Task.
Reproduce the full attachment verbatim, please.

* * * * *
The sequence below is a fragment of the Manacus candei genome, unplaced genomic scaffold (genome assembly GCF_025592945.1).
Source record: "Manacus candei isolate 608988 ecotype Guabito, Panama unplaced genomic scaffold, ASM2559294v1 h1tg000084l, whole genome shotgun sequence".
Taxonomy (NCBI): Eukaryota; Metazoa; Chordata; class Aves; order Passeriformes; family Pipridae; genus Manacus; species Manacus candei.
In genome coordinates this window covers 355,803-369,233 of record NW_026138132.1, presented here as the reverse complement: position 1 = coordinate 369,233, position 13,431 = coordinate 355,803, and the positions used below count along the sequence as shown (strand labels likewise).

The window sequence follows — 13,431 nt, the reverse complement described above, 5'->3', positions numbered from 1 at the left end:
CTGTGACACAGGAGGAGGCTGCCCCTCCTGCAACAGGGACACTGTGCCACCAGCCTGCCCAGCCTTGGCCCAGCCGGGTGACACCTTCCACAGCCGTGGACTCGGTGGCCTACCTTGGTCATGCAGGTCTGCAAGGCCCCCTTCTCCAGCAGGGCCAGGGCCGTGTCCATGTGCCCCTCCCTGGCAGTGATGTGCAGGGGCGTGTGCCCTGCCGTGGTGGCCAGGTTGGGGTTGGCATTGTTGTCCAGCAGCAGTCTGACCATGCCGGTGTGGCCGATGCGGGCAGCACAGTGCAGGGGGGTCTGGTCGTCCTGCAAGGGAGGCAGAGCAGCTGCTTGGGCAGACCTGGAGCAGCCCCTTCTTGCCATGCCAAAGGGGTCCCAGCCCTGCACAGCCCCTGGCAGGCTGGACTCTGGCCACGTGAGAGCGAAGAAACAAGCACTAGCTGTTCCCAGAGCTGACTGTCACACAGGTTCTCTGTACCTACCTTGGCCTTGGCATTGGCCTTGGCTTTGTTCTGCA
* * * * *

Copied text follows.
The sequence below is a fragment of the Manacus candei genome, unplaced genomic scaffold (genome assembly GCF_025592945.1).
Source record: "Manacus candei isolate 608988 ecotype Guabito, Panama unplaced genomic scaffold, ASM2559294v1 h1tg000084l, whole genome shotgun sequence".
Taxonomy (NCBI): Eukaryota; Metazoa; Chordata; class Aves; order Passeriformes; family Pipridae; genus Manacus; species Manacus candei.
In genome coordinates this window covers 355,803-369,233 of record NW_026138132.1, presented here as the reverse complement: position 1 = coordinate 369,233, position 13,431 = coordinate 355,803, and the positions used below count along the sequence as shown (strand labels likewise).

The window sequence follows — 13,431 nt, the reverse complement described above, 5'->3', positions numbered from 1 at the left end:
CTGTGACACAGGAGGAGGCTGCCCCTCCTGCAACAGGGACACTGTGCCACCAGCCTGCCCAGCCTTGGCCCAGCCGGGTGACACCTTCCACAGCCGTGGACTCGGTGGCCTACCTTGGTCATGCAGGTCTGCAAGGCCCCCTTCTCCAGCAGGGCCAGGGCCGTGTCCATGTGCCCCTCCCTGGCAGTGATGTGCAGGGGCGTGTGCCCTGCCGTGGTGGCCAGGTTGGGGTTGGCATTGTTGTCCAGCAGCAGTCTGACCATGCCGGTGTGGCCGATGCGGGCAGCACAGTGCAGGGGGGTCTGGTCGTCCTGCAAGGGAGGCAGAGCAGCTGCTTGGGCAGACCTGGAGCAGCCCCTTCTTGCCATGCCAAAGGGGTCCCAGCCCTGCACAGCCCCTGGCAGGCTGGACTCTGGCCACGTGAGAGCGAAGAAACAAGCACTAGCTGTTCCCAGAGCTGACTGTCACACAGGTTCTCTGTACCTACCTTGGCCTTGGCATTGGCCTTGGCTTTGTTCTGCA